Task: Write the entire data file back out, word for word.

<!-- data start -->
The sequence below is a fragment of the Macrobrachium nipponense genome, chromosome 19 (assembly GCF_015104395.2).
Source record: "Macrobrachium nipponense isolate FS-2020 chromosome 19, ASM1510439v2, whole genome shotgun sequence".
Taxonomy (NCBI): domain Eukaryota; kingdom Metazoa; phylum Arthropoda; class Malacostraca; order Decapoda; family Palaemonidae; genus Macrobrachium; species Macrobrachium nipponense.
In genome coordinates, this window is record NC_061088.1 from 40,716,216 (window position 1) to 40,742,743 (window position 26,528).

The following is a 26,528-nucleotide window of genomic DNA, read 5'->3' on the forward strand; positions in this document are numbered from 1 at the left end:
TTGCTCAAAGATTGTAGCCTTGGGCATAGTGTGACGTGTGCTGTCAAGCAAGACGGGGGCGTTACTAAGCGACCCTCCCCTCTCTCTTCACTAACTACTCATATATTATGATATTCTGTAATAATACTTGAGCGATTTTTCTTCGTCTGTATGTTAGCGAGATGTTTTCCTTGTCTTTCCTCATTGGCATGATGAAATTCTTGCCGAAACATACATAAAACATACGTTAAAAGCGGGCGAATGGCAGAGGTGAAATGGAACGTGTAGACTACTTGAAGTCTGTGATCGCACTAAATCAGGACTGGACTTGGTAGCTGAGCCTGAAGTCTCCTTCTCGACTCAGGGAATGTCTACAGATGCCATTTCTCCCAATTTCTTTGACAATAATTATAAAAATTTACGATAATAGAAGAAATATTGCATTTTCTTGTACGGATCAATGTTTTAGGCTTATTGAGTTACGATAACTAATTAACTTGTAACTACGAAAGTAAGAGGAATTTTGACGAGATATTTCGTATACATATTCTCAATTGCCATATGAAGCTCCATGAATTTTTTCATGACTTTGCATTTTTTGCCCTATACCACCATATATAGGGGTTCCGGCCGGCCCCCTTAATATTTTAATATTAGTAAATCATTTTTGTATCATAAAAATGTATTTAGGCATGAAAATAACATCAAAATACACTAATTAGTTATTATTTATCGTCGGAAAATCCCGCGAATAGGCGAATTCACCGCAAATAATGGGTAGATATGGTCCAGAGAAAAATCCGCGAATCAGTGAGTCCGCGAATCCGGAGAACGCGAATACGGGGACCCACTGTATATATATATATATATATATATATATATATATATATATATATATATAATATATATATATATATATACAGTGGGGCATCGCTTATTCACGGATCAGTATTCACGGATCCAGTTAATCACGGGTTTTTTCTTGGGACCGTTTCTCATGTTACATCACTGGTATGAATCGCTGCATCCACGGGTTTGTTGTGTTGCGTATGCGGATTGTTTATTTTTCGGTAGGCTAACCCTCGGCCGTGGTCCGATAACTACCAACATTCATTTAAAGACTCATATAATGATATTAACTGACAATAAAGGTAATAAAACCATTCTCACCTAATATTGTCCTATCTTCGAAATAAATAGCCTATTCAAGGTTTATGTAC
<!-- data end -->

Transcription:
The sequence below is a fragment of the Macrobrachium nipponense genome, chromosome 19 (assembly GCF_015104395.2).
Source record: "Macrobrachium nipponense isolate FS-2020 chromosome 19, ASM1510439v2, whole genome shotgun sequence".
Taxonomy (NCBI): domain Eukaryota; kingdom Metazoa; phylum Arthropoda; class Malacostraca; order Decapoda; family Palaemonidae; genus Macrobrachium; species Macrobrachium nipponense.
In genome coordinates, this window is record NC_061088.1 from 40,716,216 (window position 1) to 40,742,743 (window position 26,528).

The following is a 26,528-nucleotide window of genomic DNA, read 5'->3' on the forward strand; positions in this document are numbered from 1 at the left end:
TTGCTCAAAGATTGTAGCCTTGGGCATAGTGTGACGTGTGCTGTCAAGCAAGACGGGGGCGTTACTAAGCGACCCTCCCCTCTCTCTTCACTAACTACTCATATATTATGATATTCTGTAATAATACTTGAGCGATTTTTCTTCGTCTGTATGTTAGCGAGATGTTTTCCTTGTCTTTCCTCATTGGCATGATGAAATTCTTGCCGAAACATACATAAAACATACGTTAAAAGCGGGCGAATGGCAGAGGTGAAATGGAACGTGTAGACTACTTGAAGTCTGTGATCGCACTAAATCAGGACTGGACTTGGTAGCTGAGCCTGAAGTCTCCTTCTCGACTCAGGGAATGTCTACAGATGCCATTTCTCCCAATTTCTTTGACAATAATTATAAAAATTTACGATAATAGAAGAAATATTGCATTTTCTTGTACGGATCAATGTTTTAGGCTTATTGAGTTACGATAACTAATTAACTTGTAACTACGAAAGTAAGAGGAATTTTGACGAGATATTTCGTATACATATTCTCAATTGCCATATGAAGCTCCATGAATTTTTTCATGACTTTGCATTTTTTGCCCTATACCACCATATATAGGGGTTCCGGCCGGCCCCCTTAATATTTTAATATTAGTAAATCATTTTTGTATCATAAAAATGTATTTAGGCATGAAAATAACATCAAAATACACTAATTAGTTATTATTTATCGTCGGAAAATCCCGCGAATAGGCGAATTCACCGCAAATAATGGGTAGATATGGTCCAGAGAAAAATCCGCGAATCAGTGAGTCCGCGAATCCGGAGAACGCGAATACGGGGACCCACTGTATATATATATATATATATATATATATATATATATATATATATATATAATATATATATATATATATACAGTGGGGCATCGCTTATTCACGGATCAGTATTCACGGATCCAGTTAATCACGGGTTTTTTCTTGGGACCGTTTCTCATGTTACATCACTGGTATGAATCGCTGCATCCACGGGTTTGTTGTGTTGCGTATGCGGATTGTTTATTTTTCGGTAGGCTAACCCTCGGCCGTGGTCCGATAACTACCAACATTCATTTAAAGACTCATATAATGATATTAACTGACAATAAAGGTAATAAAACCATTCTCACCTAATATTGTCCTATCTTCGAAATAAATAGCCTATTCAAGGTTTATGTAC